This can be done by developing amnesty rules and principles in consultation with victim groups. Measures must be taken to ensure that no amnesty shall be granted for crimes against humanity, war crimes, sexual crimes, crimes that involve the abuse of children, murder and genocide. It must also be made clear that past amnesties must be revoked where beneficiaries committed further crimes after benefitting from past amnesties. Affected victims must have a say in decisions regarding the granting of amnesties. There can be no blanket amnesties.
The fourth killer weakness in the Bill is its deafening silence on gender. No reconciliation process will ever succeed if it ignores 52% of the population. The reconciliation process must take cognisance of the gendered aspects of conflict transformation. The national healing process must call into sharp focus the experiences of women in a period of conflict, the participation of women in conflict and peace processes, the gender dynamics of both men and women, the documentation and memorialisation of such experiences. This discourse goes beyond crimes against women but it brings in the structural and cultural aspects that shape and make such violations possible.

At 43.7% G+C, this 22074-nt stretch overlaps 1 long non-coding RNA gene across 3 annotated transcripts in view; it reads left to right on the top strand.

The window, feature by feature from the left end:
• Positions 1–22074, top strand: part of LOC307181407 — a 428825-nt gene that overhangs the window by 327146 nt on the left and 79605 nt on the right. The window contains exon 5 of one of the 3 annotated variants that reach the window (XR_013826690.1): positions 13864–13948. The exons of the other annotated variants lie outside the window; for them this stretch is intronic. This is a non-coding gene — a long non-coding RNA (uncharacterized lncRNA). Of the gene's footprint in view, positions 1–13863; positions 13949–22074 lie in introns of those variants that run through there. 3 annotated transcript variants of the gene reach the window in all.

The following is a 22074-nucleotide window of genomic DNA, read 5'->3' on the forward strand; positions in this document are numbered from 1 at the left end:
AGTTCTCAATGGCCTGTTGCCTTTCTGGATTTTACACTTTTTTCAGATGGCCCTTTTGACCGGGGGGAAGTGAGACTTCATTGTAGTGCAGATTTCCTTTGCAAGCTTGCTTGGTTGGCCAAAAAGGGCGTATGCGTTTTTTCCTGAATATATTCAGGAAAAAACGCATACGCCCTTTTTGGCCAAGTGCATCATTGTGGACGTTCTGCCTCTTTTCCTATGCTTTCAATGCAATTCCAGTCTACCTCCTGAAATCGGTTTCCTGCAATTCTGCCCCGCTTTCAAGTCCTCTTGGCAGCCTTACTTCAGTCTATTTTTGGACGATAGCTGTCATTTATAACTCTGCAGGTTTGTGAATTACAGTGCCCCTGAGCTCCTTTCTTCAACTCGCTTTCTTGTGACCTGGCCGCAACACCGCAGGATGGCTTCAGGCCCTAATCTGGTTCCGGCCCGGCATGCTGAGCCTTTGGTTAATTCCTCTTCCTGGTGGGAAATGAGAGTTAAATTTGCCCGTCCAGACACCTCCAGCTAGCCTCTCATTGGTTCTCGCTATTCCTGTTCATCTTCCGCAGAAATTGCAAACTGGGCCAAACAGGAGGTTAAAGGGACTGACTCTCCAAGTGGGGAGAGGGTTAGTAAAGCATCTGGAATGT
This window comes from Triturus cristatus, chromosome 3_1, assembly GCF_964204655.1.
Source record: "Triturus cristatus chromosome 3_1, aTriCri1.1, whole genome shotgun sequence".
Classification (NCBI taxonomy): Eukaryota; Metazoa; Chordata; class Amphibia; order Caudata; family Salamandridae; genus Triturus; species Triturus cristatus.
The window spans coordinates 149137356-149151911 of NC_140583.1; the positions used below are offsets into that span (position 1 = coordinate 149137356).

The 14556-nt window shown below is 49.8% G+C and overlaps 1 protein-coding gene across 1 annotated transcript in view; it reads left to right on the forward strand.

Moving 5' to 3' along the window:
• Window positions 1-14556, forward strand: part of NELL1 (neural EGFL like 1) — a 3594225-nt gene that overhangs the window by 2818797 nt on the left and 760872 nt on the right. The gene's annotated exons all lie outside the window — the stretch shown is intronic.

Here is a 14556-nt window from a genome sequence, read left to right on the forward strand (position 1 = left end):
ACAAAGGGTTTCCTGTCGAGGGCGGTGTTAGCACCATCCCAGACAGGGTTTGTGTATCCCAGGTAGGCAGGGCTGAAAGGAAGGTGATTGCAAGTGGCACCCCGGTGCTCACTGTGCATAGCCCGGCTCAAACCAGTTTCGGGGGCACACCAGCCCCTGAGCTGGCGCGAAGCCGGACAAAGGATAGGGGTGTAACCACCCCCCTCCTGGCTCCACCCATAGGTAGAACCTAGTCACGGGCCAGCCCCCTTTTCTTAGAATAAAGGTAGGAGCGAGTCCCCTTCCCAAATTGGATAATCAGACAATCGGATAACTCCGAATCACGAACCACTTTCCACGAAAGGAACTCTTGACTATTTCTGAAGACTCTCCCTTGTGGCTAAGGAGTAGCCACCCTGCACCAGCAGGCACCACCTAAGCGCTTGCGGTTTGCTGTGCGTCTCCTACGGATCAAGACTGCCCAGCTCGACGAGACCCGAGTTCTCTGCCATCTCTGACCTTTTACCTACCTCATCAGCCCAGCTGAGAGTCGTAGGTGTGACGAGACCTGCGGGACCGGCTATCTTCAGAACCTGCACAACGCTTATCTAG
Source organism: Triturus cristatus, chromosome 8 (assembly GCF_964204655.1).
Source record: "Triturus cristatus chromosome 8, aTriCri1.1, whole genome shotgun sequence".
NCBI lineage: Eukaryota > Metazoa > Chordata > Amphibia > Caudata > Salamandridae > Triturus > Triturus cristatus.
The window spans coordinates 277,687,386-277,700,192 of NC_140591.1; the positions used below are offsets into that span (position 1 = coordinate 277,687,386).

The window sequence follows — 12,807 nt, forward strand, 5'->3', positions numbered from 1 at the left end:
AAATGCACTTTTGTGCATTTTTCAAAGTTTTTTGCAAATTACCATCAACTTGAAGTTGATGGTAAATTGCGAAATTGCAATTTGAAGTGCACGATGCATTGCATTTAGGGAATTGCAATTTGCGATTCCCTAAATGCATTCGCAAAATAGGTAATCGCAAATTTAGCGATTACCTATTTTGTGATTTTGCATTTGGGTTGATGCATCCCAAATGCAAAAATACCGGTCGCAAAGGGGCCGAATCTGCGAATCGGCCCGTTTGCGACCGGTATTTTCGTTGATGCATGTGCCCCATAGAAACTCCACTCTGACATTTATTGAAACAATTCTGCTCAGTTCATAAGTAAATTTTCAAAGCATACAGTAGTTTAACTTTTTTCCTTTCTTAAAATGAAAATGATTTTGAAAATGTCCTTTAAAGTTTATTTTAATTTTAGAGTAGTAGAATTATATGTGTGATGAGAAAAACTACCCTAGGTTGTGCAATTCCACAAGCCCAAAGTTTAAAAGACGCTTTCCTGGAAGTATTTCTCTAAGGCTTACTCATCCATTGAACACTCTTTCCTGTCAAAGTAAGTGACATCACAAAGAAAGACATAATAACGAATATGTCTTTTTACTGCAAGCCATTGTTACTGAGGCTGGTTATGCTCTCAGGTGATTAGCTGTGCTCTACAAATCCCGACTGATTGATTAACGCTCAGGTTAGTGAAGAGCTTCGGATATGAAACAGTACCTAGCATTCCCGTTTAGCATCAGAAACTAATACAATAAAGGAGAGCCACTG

These include the economic systems and power relations that breed and justify gender-based violations and harmful customs.
The National Transitional Justice Working Group (NTJWG) minimum standards make several recommendations on how to ensure that the NPRC effectively mainstreams gender in its work. These include taking deliberate steps to ensure that the NPRC treats gender as both a specific theme as well as a cross cutting issue.
Besides these identified weaknesses, there are many other issues that must be addressed in this Bill. The new Bill must make provision on how the media and the public can access the information from the commission, during and after its work. It must oblige government entities to make sure all information in their custody required by the commission is made readily available in line with section 62 of the Constitution. The Bill must provide for safe archival of the information and material collected by the commission during its operations. It must provide a clear mechanism for the speedy implementation of the recommendations of the commission.
Dzikamai Bere is the co-ordinator of the National Transitional Justice Working Group (NTJWG). For a more detailed analysis of the Bill and other related resources, please visit www.ntjwg.org.zw Comments can be sent to firstname.lastname@example.org